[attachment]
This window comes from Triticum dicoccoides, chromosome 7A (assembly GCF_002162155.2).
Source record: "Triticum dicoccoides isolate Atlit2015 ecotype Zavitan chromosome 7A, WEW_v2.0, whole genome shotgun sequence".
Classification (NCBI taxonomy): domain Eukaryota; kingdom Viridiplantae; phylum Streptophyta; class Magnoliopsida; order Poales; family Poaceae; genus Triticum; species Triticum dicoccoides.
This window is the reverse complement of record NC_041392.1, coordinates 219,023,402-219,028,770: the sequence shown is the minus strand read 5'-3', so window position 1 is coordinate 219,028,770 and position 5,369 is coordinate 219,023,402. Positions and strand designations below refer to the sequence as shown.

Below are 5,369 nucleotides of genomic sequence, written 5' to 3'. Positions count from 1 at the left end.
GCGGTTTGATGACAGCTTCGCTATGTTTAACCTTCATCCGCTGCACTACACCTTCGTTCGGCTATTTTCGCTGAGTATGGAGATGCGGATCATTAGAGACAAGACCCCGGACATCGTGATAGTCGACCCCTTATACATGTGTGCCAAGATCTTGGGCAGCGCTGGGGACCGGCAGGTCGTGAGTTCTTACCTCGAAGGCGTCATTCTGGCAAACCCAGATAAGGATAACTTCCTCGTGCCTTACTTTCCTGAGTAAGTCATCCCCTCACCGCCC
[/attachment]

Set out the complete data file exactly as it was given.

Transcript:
This window comes from Triticum dicoccoides, chromosome 7A (assembly GCF_002162155.2).
Source record: "Triticum dicoccoides isolate Atlit2015 ecotype Zavitan chromosome 7A, WEW_v2.0, whole genome shotgun sequence".
Classification (NCBI taxonomy): domain Eukaryota; kingdom Viridiplantae; phylum Streptophyta; class Magnoliopsida; order Poales; family Poaceae; genus Triticum; species Triticum dicoccoides.
This window is the reverse complement of record NC_041392.1, coordinates 219,023,402-219,028,770: the sequence shown is the minus strand read 5'-3', so window position 1 is coordinate 219,028,770 and position 5,369 is coordinate 219,023,402. Positions and strand designations below refer to the sequence as shown.

Below are 5,369 nucleotides of genomic sequence, written 5' to 3'. Positions count from 1 at the left end.
GCGGTTTGATGACAGCTTCGCTATGTTTAACCTTCATCCGCTGCACTACACCTTCGTTCGGCTATTTTCGCTGAGTATGGAGATGCGGATCATTAGAGACAAGACCCCGGACATCGTGATAGTCGACCCCTTATACATGTGTGCCAAGATCTTGGGCAGCGCTGGGGACCGGCAGGTCGTGAGTTCTTACCTCGAAGGCGTCATTCTGGCAAACCCAGATAAGGATAACTTCCTCGTGCCTTACTTTCCTGAGTAAGTCATCCCCTCACCGCCC